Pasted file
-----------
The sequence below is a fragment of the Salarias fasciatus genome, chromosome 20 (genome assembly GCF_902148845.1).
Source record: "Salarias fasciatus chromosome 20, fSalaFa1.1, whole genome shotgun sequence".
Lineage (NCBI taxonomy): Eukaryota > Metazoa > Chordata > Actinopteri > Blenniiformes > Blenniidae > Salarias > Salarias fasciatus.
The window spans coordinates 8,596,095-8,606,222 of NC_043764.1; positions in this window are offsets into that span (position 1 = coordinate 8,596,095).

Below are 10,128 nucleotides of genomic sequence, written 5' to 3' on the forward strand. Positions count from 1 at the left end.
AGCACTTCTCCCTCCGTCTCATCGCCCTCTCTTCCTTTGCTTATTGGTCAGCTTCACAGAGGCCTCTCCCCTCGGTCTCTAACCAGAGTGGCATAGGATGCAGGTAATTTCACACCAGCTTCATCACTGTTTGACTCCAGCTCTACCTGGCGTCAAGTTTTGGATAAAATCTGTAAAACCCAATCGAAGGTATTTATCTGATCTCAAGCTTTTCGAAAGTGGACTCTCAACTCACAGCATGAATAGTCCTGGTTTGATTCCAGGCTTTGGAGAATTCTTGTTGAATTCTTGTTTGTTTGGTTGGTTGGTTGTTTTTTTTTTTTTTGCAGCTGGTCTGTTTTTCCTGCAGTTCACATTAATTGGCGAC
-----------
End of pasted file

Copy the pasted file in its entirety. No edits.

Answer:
The sequence below is a fragment of the Salarias fasciatus genome, chromosome 20 (genome assembly GCF_902148845.1).
Source record: "Salarias fasciatus chromosome 20, fSalaFa1.1, whole genome shotgun sequence".
Lineage (NCBI taxonomy): Eukaryota > Metazoa > Chordata > Actinopteri > Blenniiformes > Blenniidae > Salarias > Salarias fasciatus.
The window spans coordinates 8,596,095-8,606,222 of NC_043764.1; positions in this window are offsets into that span (position 1 = coordinate 8,596,095).

Below are 10,128 nucleotides of genomic sequence, written 5' to 3' on the forward strand. Positions count from 1 at the left end.
AGCACTTCTCCCTCCGTCTCATCGCCCTCTCTTCCTTTGCTTATTGGTCAGCTTCACAGAGGCCTCTCCCCTCGGTCTCTAACCAGAGTGGCATAGGATGCAGGTAATTTCACACCAGCTTCATCACTGTTTGACTCCAGCTCTACCTGGCGTCAAGTTTTGGATAAAATCTGTAAAACCCAATCGAAGGTATTTATCTGATCTCAAGCTTTTCGAAAGTGGACTCTCAACTCACAGCATGAATAGTCCTGGTTTGATTCCAGGCTTTGGAGAATTCTTGTTGAATTCTTGTTTGTTTGGTTGGTTGGTTGTTTTTTTTTTTTTTGCAGCTGGTCTGTTTTTCCTGCAGTTCACATTAATTGGCGAC